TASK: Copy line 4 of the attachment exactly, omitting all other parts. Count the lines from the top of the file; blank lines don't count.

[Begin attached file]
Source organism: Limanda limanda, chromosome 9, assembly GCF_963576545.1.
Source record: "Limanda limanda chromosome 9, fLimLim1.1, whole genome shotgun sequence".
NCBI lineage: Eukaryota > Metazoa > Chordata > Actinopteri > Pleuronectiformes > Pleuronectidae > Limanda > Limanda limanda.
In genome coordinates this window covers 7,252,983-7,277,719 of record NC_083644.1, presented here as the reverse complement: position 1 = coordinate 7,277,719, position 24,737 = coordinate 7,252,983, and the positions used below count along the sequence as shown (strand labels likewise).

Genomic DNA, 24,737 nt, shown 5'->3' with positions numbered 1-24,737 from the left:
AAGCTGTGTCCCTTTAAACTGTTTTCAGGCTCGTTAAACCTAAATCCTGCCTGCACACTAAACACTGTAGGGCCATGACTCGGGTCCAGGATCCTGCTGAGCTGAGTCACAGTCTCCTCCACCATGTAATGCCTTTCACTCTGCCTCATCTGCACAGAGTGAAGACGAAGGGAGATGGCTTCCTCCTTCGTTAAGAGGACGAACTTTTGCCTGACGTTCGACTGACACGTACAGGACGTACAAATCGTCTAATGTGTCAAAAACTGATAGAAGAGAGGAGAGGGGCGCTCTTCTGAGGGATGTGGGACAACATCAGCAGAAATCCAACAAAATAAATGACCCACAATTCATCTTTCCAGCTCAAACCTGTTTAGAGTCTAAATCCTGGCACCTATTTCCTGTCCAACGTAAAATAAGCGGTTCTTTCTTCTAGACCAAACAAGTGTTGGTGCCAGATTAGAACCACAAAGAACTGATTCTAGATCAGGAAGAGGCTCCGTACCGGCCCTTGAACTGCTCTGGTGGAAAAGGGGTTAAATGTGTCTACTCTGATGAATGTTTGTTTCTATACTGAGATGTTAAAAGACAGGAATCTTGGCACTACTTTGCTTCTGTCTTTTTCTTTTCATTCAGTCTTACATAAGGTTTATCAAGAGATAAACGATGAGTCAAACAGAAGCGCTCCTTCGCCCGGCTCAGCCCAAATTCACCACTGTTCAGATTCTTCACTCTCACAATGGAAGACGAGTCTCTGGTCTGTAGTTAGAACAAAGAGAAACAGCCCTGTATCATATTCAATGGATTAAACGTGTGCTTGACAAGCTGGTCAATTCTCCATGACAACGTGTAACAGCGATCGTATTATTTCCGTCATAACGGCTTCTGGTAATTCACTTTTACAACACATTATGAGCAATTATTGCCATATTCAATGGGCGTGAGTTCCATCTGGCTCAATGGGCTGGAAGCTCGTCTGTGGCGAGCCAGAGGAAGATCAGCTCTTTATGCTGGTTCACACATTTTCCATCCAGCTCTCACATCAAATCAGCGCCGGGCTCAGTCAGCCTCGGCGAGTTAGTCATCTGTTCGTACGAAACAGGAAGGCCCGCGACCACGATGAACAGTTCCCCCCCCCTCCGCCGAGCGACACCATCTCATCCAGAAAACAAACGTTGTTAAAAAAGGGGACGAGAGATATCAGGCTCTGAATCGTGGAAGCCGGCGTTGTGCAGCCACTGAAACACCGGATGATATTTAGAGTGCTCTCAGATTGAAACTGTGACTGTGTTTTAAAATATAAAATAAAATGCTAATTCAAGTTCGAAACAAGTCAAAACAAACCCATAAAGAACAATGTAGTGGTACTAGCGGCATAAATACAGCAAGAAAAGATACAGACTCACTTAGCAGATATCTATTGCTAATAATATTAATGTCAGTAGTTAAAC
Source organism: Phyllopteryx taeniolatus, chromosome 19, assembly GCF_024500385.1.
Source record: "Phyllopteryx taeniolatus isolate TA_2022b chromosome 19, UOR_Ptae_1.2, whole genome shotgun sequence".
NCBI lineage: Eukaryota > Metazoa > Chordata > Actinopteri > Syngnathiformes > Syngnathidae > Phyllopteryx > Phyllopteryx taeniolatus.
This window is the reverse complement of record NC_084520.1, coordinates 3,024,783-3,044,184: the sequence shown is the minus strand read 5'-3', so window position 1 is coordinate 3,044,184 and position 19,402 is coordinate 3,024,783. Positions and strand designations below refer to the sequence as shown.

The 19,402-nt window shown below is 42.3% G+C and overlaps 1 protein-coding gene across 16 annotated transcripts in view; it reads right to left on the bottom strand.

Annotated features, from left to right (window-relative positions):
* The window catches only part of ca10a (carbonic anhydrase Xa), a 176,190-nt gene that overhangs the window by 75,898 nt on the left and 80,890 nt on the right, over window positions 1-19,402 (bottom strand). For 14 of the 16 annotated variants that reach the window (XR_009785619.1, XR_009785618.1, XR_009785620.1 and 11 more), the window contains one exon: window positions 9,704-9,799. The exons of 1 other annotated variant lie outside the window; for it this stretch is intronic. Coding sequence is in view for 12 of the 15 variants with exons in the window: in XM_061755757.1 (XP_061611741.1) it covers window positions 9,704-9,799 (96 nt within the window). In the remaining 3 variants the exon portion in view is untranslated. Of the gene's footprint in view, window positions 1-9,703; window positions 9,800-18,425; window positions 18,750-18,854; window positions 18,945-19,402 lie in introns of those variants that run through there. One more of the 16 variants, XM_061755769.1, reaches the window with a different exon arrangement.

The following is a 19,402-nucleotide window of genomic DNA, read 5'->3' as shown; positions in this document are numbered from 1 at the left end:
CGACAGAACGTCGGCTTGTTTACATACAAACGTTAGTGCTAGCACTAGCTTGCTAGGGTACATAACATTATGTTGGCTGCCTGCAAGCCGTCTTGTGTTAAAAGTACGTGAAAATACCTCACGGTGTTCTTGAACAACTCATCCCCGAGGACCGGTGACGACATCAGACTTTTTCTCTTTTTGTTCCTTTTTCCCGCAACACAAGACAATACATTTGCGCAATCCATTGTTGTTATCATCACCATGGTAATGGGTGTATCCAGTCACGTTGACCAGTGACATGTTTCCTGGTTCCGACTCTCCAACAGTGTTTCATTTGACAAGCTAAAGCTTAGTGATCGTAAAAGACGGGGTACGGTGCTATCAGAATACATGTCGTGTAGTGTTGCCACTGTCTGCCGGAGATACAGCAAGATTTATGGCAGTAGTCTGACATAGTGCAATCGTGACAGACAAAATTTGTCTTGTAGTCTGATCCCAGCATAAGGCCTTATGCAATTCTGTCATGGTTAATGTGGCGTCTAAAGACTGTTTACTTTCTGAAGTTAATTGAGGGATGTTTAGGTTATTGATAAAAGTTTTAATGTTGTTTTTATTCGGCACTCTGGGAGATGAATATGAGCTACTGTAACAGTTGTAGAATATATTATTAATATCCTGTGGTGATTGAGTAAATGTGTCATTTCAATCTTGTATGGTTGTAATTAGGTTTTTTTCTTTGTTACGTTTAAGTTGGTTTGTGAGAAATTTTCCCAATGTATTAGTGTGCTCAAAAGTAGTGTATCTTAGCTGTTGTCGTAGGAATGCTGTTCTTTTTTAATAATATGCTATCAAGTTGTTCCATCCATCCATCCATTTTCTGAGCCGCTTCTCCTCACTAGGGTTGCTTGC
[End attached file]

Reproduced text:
In genome coordinates this window covers 7,252,983-7,277,719 of record NC_083644.1, presented here as the reverse complement: position 1 = coordinate 7,277,719, position 24,737 = coordinate 7,252,983, and the positions used below count along the sequence as shown (strand labels likewise).